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Britany LaGasse: Church serves as family now

By Sarah Nagem
snagem@ salisburypost.com
Grant Hinson, a member of Nazareth Community Church, lifts Britany LaGasse out of her wheelchair and carries her to the edge of the pool.
Britany’s white robe billows as pastor Mike Shoaf holds her just above the water’s surface, cradling her like a child in his arms. Her small legs, made smaller by muscle atrophy, dangle under the water.
Shoaf says a few encouraging words, and Britany covers her mouth and nose with a white handkerchief. Shoaf gently lowers her into the pool at the East Rowan YMCA.
This is her baptism.
Since February, the church has played a big role in Britany’s life. She was baptized June 1 as church members Lois and Larry Fowler ó who Britany calls her adoptive family ó proudly stood by.
The Fowlers, both 67, met Britany shortly after she broke her neck in a four-wheeler accident on May 29, 2005.
Lois heard about the accident through Britany’s neighbor at a church in Salisbury. Larry read about it in the newspaper. They offered any help they could to Britany and her mother, Rhonda LaGasse.
Lois gets emotional talking about Britany’s family. “Her mother was precious,” Lois says.
Rhonda LaGasse died of a heart attack in September 2006. The Fowlers remained a big part of Britany’s life.
Recently, they started the Britany LaGasse Fund through Nazareth Community Church in Rockwell. The money, they say, will help meet Britany’s needs, both immediately and long term.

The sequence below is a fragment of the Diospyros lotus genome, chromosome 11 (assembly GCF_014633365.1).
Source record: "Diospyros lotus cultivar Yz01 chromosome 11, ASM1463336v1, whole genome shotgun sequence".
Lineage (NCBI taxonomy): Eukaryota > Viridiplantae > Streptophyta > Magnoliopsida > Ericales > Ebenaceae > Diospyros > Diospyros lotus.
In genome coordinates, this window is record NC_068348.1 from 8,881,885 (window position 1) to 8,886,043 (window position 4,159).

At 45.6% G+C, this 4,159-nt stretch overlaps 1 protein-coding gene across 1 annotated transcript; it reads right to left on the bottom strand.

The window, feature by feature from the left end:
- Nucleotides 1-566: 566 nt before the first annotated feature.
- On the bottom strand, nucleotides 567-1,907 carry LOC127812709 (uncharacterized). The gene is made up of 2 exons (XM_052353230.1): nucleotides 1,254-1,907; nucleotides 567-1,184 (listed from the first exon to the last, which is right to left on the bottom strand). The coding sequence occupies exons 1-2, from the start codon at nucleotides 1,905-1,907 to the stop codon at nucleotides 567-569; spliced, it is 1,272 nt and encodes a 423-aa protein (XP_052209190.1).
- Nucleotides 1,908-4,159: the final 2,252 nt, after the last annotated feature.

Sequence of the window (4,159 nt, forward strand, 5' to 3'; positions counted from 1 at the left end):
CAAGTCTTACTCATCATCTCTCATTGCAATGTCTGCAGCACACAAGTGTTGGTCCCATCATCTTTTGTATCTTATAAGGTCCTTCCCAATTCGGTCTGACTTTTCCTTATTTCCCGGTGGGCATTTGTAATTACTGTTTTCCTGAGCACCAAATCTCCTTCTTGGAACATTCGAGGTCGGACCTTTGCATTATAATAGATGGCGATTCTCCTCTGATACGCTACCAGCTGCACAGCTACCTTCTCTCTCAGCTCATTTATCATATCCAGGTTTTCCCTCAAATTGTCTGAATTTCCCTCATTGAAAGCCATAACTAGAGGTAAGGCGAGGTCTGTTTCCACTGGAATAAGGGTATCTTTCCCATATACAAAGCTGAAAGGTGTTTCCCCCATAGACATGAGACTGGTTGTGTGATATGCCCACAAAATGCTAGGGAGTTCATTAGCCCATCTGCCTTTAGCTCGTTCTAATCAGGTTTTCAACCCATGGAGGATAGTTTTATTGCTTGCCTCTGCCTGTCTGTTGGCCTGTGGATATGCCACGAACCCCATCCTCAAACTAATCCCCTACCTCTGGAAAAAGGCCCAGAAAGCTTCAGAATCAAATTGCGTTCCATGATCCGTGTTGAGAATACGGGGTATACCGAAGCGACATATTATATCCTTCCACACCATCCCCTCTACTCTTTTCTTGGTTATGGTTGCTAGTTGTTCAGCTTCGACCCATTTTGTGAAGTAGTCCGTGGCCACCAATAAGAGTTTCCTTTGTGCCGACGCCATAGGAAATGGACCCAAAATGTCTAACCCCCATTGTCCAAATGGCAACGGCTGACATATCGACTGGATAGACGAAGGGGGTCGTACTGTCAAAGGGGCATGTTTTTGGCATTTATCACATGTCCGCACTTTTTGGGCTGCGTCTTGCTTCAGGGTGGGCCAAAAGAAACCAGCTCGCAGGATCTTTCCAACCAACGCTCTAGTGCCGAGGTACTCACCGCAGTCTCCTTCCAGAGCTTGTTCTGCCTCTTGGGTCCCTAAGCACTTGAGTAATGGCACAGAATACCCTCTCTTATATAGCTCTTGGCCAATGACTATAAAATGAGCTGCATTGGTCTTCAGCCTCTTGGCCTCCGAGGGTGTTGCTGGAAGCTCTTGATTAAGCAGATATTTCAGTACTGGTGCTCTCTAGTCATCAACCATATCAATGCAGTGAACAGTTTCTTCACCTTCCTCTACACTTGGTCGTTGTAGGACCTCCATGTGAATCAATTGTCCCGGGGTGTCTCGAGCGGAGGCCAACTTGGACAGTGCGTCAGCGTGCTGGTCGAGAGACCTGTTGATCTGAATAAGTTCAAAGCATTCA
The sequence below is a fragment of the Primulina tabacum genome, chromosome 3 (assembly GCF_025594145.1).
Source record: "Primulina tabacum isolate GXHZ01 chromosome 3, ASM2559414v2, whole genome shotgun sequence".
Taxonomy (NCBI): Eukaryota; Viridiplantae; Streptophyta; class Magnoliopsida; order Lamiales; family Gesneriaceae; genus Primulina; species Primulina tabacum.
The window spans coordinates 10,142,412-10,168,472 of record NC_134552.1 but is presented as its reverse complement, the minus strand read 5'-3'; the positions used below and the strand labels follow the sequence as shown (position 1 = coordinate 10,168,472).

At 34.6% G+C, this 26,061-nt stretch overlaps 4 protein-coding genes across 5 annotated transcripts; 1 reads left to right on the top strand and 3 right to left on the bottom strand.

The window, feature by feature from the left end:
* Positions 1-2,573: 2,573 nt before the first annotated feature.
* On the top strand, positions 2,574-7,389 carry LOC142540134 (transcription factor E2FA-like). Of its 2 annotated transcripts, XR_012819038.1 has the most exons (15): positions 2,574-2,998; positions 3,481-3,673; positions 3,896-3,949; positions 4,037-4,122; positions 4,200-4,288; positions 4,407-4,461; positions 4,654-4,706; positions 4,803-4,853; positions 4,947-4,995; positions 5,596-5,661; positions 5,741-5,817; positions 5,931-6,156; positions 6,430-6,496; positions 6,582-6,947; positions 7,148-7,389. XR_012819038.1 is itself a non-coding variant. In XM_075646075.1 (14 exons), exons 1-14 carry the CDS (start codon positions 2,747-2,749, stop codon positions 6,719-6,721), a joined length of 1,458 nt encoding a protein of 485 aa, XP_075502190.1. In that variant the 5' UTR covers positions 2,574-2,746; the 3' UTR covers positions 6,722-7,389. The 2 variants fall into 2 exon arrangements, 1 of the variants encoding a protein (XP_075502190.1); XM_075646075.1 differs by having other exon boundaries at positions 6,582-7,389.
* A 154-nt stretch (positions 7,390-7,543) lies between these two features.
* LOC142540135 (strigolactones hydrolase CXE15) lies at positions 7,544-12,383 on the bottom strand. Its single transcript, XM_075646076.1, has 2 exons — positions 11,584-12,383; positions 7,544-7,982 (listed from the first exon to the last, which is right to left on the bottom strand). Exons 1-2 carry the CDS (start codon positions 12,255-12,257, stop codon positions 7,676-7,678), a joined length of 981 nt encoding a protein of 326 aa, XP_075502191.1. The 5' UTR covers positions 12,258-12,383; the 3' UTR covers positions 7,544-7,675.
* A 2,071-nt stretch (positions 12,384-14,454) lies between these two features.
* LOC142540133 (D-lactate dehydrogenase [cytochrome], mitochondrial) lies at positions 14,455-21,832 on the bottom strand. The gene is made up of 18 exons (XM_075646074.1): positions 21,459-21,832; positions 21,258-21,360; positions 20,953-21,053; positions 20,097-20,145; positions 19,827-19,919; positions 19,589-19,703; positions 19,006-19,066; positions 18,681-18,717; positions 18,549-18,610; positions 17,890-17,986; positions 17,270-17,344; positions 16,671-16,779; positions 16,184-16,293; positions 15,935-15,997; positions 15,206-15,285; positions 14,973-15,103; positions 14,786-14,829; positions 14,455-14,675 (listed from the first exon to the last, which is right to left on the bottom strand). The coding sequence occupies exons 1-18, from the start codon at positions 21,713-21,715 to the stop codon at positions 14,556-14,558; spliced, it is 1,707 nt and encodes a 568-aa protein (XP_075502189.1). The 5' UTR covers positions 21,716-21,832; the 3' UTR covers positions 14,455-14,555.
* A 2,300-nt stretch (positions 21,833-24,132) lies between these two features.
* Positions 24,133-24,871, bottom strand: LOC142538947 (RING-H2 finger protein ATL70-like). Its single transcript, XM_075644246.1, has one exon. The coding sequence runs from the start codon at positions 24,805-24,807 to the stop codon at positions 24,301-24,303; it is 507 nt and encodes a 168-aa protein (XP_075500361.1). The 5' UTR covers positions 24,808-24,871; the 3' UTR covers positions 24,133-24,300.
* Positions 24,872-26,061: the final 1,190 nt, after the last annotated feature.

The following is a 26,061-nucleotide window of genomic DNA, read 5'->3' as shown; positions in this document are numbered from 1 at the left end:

Those needs are many, because if Britany is ever going to walk again ó and she’s determined to ó she needs intense physical therapy.
A good chance
Britany has a better than 50-50 chance of “some limited walking,” says Dr. Andrew Koman, an orthopedic surgeon at Wake Forest University Baptist Medical Center.
Even so, that’s a better outlook than doctors originally gave Britany. Just after the accident, doctors told her she might never walk again.
Koman, who performed Britany’s latest surgery June 3, is helping her prepare for the kind of therapy she needs to strengthen her legs.
He released tendons in her right knee and hip so Britany can straighten her leg. He also put pins in the toes on her right foot because they had curled under.
The accident didn’t cause these medical problems. Britany was born with deformities in her legs and feet, and the paralysis after the accident allowed those deformities to return, Koman said.
If it hadn’t been for previous medical problems, the surgery earlier this month might not have been necessary, Koman said.
But Koman hopes that surgery will pave the way for more mobility.
“With what we did with the right leg, we should be able to get her up and moving,” he said.
If the surgery proves successful, Koman said he might perform the same operation on Britany’s left leg. He will definitely straighten the toes on her left foot.
After healing from the surgeries, Britany will be ready for more physical therapy.
What she needs
To walk again, Koman says Britany will need to do strengthening and range-of-motion exercises. She will need to re-learn to bend her knees, not only for walking, but also for getting in and out of her wheelchair. She will need tools to help her walk.
At the Brian Center, Britany has undergone some physical therapy, mostly to increase the use of her arms.
Therapists encouraged her to stretch her hands and exercise the muscles in her arms. They helped her put small pegs in holes to fine tune motor skills. They administered electrical stimulation to her arms to jump start the nerves.